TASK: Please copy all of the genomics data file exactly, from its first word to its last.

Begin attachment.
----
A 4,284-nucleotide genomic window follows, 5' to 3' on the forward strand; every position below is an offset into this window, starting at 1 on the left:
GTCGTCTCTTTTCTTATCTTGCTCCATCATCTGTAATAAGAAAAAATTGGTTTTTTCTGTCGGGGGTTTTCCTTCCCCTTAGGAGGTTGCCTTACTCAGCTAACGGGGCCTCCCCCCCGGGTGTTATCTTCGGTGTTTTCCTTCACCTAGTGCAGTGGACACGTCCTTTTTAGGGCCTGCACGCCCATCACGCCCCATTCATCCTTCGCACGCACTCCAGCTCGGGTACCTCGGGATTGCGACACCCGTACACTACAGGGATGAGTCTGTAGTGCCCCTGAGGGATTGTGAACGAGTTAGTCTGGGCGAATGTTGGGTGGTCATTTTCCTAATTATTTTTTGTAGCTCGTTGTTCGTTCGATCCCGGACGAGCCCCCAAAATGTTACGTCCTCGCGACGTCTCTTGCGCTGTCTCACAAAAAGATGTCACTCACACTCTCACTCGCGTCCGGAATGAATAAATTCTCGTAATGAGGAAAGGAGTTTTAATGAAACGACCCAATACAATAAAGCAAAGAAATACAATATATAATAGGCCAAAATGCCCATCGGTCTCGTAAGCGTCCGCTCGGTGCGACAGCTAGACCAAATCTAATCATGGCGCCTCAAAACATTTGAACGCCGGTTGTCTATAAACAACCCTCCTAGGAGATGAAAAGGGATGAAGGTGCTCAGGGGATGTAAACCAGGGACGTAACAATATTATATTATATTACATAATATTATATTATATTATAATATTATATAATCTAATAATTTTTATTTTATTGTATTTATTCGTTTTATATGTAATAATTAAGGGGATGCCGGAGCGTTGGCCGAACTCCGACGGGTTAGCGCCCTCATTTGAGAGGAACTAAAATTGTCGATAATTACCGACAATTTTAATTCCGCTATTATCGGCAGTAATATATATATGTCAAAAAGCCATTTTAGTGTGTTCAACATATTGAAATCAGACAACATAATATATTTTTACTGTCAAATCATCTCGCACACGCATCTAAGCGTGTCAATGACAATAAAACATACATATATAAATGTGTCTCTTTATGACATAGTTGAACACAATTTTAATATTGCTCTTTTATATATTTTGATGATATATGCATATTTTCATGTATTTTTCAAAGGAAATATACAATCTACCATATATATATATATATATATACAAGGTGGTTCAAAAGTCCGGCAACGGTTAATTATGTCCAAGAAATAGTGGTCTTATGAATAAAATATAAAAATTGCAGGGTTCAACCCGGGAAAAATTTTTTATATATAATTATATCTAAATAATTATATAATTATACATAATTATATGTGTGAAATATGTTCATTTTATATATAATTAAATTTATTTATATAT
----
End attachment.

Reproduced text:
A 4,284-nucleotide genomic window follows, 5' to 3' on the forward strand; every position below is an offset into this window, starting at 1 on the left:
GTCGTCTCTTTTCTTATCTTGCTCCATCATCTGTAATAAGAAAAAATTGGTTTTTTCTGTCGGGGGTTTTCCTTCCCCTTAGGAGGTTGCCTTACTCAGCTAACGGGGCCTCCCCCCCGGGTGTTATCTTCGGTGTTTTCCTTCACCTAGTGCAGTGGACACGTCCTTTTTAGGGCCTGCACGCCCATCACGCCCCATTCATCCTTCGCACGCACTCCAGCTCGGGTACCTCGGGATTGCGACACCCGTACACTACAGGGATGAGTCTGTAGTGCCCCTGAGGGATTGTGAACGAGTTAGTCTGGGCGAATGTTGGGTGGTCATTTTCCTAATTATTTTTTGTAGCTCGTTGTTCGTTCGATCCCGGACGAGCCCCCAAAATGTTACGTCCTCGCGACGTCTCTTGCGCTGTCTCACAAAAAGATGTCACTCACACTCTCACTCGCGTCCGGAATGAATAAATTCTCGTAATGAGGAAAGGAGTTTTAATGAAACGACCCAATACAATAAAGCAAAGAAATACAATATATAATAGGCCAAAATGCCCATCGGTCTCGTAAGCGTCCGCTCGGTGCGACAGCTAGACCAAATCTAATCATGGCGCCTCAAAACATTTGAACGCCGGTTGTCTATAAACAACCCTCCTAGGAGATGAAAAGGGATGAAGGTGCTCAGGGGATGTAAACCAGGGACGTAACAATATTATATTATATTACATAATATTATATTATATTATAATATTATATAATCTAATAATTTTTATTTTATTGTATTTATTCGTTTTATATGTAATAATTAAGGGGATGCCGGAGCGTTGGCCGAACTCCGACGGGTTAGCGCCCTCATTTGAGAGGAACTAAAATTGTCGATAATTACCGACAATTTTAATTCCGCTATTATCGGCAGTAATATATATATGTCAAAAAGCCATTTTAGTGTGTTCAACATATTGAAATCAGACAACATAATATATTTTTACTGTCAAATCATCTCGCACACGCATCTAAGCGTGTCAATGACAATAAAACATACATATATAAATGTGTCTCTTTATGACATAGTTGAACACAATTTTAATATTGCTCTTTTATATATTTTGATGATATATGCATATTTTCATGTATTTTTCAAAGGAAATATACAATCTACCATATATATATATATATATATACAAGGTGGTTCAAAAGTCCGGCAACGGTTAATTATGTCCAAGAAATAGTGGTCTTATGAATAAAATATAAAAATTGCAGGGTTCAACCCGGGAAAAATTTTTTATATATAATTATATCTAAATAATTATATAATTATACATAATTATATGTGTGAAATATGTTCATTTTATATATAATTAAATTTATTTATATAT